Tuesday, May 21, 2013

"Montezuma's Revenge", 1984.

My apologies, folks. Life gets busy and attention gets diverted away from the paper mines of 1984. But always upon my return, there's practically more of these awaiting my exposition than there were when I left! So, more game ads -- for a change, from a comic book, as this blog always intended!
"I had to think quick -- remember where I seen that key or I'd be hotfootin' it over a fire pit. That's when the headbone come flyin' at me.
This wasn't gonna be no day at the beach."

Montezuma's Revenge

If you've got a mind like Einstein and reflexes to match, then Montezuma's Revenge(tm) is the game for you. It's a revolutionary game that challenges you to think smart and react fast. Join Panama Joe(tm)'s search for buried treasure. Figure a way to get him over the fire pits. Behind the locked doors. Through a hundred* rooms crawlin' with critters. Get Montezuma's Revenge and get ready for action and adventure like you've never had before! Available in disc for Apple II(r), Atari(r) Computers, Commodore 64(tm), and IBM(r) in cartridge for Atari 2600(tm), Atari 5200(tm), and ColecoVision(tm).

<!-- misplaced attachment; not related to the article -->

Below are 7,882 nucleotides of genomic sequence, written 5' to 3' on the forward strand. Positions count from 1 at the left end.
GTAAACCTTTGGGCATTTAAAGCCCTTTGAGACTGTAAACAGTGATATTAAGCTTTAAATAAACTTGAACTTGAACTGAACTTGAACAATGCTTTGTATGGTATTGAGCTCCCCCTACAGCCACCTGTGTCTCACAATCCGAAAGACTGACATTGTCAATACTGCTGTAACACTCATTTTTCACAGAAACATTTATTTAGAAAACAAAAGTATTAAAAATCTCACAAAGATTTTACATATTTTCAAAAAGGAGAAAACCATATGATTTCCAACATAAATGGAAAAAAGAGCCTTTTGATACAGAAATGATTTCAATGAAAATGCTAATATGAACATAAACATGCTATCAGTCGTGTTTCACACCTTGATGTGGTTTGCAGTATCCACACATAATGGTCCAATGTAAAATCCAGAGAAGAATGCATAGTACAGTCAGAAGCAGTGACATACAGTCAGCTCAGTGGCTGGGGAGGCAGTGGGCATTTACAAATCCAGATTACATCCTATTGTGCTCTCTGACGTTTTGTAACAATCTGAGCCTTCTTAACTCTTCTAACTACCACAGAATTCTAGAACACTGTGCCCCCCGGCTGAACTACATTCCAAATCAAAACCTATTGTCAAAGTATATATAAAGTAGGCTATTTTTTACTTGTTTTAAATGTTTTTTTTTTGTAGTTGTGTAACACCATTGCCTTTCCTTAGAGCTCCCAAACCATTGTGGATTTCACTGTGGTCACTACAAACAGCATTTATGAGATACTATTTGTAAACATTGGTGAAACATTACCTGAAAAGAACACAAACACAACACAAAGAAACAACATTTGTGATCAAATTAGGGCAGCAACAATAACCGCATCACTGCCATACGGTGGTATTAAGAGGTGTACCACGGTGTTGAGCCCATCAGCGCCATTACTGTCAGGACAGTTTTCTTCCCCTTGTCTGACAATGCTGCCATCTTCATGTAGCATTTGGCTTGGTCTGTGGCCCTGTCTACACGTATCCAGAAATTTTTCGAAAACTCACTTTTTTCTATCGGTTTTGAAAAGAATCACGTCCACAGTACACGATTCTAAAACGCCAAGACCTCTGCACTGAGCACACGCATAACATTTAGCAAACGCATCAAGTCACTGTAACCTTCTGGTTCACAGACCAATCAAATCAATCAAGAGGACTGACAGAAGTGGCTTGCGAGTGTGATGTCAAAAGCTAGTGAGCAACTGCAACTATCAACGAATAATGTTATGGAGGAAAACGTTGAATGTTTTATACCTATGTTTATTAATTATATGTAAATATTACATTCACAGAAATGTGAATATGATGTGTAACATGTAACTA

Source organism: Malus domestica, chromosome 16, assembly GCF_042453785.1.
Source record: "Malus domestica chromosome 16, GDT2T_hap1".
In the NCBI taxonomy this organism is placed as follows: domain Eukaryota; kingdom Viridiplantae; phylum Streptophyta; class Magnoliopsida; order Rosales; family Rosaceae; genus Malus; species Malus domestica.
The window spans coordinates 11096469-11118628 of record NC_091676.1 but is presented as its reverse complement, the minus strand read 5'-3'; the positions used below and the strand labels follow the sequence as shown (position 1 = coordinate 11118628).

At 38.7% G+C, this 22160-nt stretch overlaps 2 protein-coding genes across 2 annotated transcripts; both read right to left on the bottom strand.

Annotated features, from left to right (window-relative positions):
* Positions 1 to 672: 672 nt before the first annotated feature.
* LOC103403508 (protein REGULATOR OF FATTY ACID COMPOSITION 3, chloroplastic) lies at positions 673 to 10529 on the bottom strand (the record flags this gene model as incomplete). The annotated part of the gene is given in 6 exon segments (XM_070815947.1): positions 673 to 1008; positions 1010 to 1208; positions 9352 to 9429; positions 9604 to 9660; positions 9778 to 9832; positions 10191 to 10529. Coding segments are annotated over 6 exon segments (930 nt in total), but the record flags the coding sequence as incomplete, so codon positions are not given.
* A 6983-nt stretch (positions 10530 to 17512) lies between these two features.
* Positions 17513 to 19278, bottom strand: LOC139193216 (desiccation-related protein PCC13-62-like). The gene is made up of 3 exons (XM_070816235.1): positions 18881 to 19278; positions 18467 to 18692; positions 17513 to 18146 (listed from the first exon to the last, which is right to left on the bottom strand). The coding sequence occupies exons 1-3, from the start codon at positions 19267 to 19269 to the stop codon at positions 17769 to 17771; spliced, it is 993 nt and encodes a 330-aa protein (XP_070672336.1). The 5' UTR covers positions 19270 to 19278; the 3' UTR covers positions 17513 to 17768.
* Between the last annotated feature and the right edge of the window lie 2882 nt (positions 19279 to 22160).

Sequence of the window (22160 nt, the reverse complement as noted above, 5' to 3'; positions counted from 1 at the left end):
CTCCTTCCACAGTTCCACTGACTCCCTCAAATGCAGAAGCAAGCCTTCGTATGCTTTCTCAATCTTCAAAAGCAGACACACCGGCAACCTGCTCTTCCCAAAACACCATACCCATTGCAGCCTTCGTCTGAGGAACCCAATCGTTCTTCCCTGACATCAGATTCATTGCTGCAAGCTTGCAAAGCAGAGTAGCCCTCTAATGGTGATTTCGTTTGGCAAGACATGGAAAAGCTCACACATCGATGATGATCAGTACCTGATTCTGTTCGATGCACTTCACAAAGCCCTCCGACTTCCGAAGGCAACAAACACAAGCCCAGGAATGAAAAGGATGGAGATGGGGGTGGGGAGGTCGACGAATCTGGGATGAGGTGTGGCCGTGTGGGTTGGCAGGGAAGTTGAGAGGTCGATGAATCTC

*24 rooms in Atari 2600.

So the ad is a bit goofy, but the art is attention-grabbing (Michael Caine with a goofy moustache, tongue caught in a stunned gape, while the box cover art suggests a more lithe and virile anthropolo-looter, but always sharing the skull motif) and the text, well, inoffensive. (Is that his arm? What is the joystick resting on? What console system's distinctive variety of joystick is it, anyhow? And why is Michael Caine playing it in a cave with flying skulls competing for his attention?) This seems to be an early platformer somewhere between Pitfall and Super Mario, generally well-regarded and even spawning a couple of sequels far enough down the line to have lost all benefit from association with the earlier game. (New, for your Windows machine: the hit follow-up to the ColecoVision smash everyone's still talking about!)

"A mind like Einstein and reflexes to match"? Just what were Einstein's reflexes like? This apparently refers to puzzle-like aspects to the gameplay, presumably the collection and use of keys to unlock different chambers of a vast underground pyramid complex.*

* Less vast on Atari 2600.

Revolutionary? No, Latin America is the right general setting, but you've still got the particulars mixed up.

Is challenging players to react fast really so novel in 1984? "Know what the problem is here in this arcade? Not enough twitch." Suuure.I like how the "hero" Panama Joe is apparently named after his style of hat, though like Alabama Smith of Paganitzu and Nevada Smith of Pharaoh's Tomb apparently a derivation of Indiana Jones -- himself apparently derived from the ur-Nevada Smith, a 1966 Steve McQueen western.

As a bonus, in this ad's small print you get to see just what kind of trademark and copyright protection all the consoles of the time applied to their brands. Funny how they clearly delineate which systems the game is sold for in disc form, and which ones have cartridges. Largely I think they could figure that out for themselves, if it mattered.